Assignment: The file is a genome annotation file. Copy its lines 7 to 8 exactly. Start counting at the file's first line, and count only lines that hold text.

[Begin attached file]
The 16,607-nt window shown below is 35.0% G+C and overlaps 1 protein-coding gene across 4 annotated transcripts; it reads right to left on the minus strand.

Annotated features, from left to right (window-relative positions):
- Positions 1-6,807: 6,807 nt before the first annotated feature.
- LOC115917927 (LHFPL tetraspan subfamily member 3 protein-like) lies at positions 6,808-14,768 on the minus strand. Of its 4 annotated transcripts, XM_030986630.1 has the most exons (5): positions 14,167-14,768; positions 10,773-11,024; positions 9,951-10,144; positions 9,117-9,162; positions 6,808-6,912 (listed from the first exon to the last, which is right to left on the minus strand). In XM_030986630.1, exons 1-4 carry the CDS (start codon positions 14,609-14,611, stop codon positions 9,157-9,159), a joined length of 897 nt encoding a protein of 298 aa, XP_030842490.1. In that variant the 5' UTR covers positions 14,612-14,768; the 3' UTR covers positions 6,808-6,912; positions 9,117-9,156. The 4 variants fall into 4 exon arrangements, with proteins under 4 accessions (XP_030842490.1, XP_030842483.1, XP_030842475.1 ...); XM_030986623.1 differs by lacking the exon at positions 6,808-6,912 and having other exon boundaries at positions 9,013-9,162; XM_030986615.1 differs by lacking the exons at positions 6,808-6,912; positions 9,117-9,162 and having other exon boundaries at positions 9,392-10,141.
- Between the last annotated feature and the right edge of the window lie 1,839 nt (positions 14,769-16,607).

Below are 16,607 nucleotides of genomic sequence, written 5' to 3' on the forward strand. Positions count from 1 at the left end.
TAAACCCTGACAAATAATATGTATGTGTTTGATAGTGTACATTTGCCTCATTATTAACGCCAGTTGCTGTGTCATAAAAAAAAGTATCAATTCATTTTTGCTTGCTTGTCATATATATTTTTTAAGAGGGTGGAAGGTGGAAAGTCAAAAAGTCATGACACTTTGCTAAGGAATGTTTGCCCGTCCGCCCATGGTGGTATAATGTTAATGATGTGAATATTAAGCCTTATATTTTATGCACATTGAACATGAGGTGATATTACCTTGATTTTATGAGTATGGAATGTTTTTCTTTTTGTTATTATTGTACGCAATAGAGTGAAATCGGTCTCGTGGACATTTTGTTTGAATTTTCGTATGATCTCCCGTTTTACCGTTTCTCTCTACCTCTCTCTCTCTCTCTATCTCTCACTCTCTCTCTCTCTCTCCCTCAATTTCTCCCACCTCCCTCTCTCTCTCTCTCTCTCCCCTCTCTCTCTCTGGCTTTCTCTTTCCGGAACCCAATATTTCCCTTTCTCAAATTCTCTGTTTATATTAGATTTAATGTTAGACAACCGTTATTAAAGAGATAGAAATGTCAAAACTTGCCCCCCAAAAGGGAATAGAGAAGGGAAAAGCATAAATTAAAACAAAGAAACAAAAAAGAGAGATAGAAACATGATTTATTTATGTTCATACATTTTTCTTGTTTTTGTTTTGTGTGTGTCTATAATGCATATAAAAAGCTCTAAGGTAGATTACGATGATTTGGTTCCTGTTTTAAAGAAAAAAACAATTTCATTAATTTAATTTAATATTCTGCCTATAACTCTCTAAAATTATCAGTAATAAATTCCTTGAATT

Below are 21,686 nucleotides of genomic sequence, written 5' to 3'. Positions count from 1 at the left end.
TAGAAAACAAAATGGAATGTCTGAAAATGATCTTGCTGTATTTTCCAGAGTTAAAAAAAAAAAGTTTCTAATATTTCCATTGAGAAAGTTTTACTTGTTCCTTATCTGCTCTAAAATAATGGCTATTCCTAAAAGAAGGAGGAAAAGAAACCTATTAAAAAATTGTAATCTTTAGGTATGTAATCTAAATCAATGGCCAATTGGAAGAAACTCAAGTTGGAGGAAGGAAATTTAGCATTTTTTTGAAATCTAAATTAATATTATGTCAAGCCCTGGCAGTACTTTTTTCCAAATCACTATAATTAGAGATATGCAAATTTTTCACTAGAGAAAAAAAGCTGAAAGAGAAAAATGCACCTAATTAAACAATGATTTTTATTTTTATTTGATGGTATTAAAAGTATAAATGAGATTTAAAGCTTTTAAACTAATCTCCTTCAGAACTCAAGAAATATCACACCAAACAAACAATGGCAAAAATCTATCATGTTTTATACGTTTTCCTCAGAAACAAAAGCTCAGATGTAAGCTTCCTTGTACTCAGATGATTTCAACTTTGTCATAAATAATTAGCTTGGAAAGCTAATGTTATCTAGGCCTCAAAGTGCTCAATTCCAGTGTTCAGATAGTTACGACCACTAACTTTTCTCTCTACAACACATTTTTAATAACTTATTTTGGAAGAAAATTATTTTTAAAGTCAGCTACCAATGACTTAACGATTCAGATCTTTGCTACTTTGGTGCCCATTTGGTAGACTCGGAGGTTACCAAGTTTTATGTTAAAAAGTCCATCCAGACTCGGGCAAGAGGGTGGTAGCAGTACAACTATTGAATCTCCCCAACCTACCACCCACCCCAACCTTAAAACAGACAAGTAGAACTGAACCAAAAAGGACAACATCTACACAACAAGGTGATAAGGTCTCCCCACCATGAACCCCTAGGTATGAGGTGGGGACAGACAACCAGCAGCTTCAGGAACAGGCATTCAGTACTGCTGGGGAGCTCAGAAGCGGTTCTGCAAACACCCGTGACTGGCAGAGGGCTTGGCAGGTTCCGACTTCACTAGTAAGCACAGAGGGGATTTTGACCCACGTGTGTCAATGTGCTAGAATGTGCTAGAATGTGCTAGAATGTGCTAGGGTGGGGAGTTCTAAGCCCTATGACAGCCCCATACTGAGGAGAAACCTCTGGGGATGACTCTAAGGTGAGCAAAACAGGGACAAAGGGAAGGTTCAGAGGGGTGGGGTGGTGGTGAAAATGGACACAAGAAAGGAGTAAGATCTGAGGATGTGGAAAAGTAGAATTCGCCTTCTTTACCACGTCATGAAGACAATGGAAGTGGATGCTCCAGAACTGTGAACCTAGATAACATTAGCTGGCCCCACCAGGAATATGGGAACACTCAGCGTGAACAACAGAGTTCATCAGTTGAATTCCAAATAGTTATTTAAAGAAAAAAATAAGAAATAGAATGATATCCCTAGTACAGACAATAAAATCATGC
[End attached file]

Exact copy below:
TAAACCCTGACAAATAATATGTATGTGTTTGATAGTGTACATTTGCCTCATTATTAACGCCAGTTGCTGTGTCATAAAAAAAAGTATCAATTCATTTTTGCTTGCTTGTCATATATATTTTTTAAGAGGGTGGAAGGTGGAAAGTCAAAAAGTCATGACACTTTGCTAAGGAATGTTTGCCCGTCCGCCCATGGTGGTATAATGTTAATGATGTGAATATTAAGCCTTATATTTTATGCACATTGAACATGAGGTGATATTACCTTGATTTTATGAGTATGGAATGTTTTTCTTTTTGTTATTATTGTACGCAATAGAGTGAAATCGGTCTCGTGGACATTTTGTTTGAATTTTCGTATGATCTCCCGTTTTACCGTTTCTCTCTACCTCTCTCTCTCTCTCTATCTCTCACTCTCTCTCTCTCTCTCCCTCAATTTCTCCCACCTCCCTCTCTCTCTCTCTCTCTCCCCTCTCTCTCTCTGGCTTTCTCTTTCCGGAACCCAATATTTCCCTTTCTCAAATTCTCTGTTTATATTAGATTTAATGTTAGACAACCGTTATTAAAGAGATAGAAATGTCAAAACTTGCCCCCCAAAAGGGAATAGAGAAGGGAAAAGCATAAATTAAAACAAAGAAACAAAAAAGAGAGATAGAAACATGATTTATTTATGTTCATACATTTTTCTTGTTTTTGTTTTGTGTGTGTCTATAATGCATATAAAAAGCTCTAAGGTAGATTACGATGATTTGGTTCCTGTTTTAAAGAAAAAAACAATTTCATTAATTTAATTTAATATTCTGCCTATAACTCTCTAAAATTATCAGTAATAAATTCCTTGAATT

Below are 21,686 nucleotides of genomic sequence, written 5' to 3'. Positions count from 1 at the left end.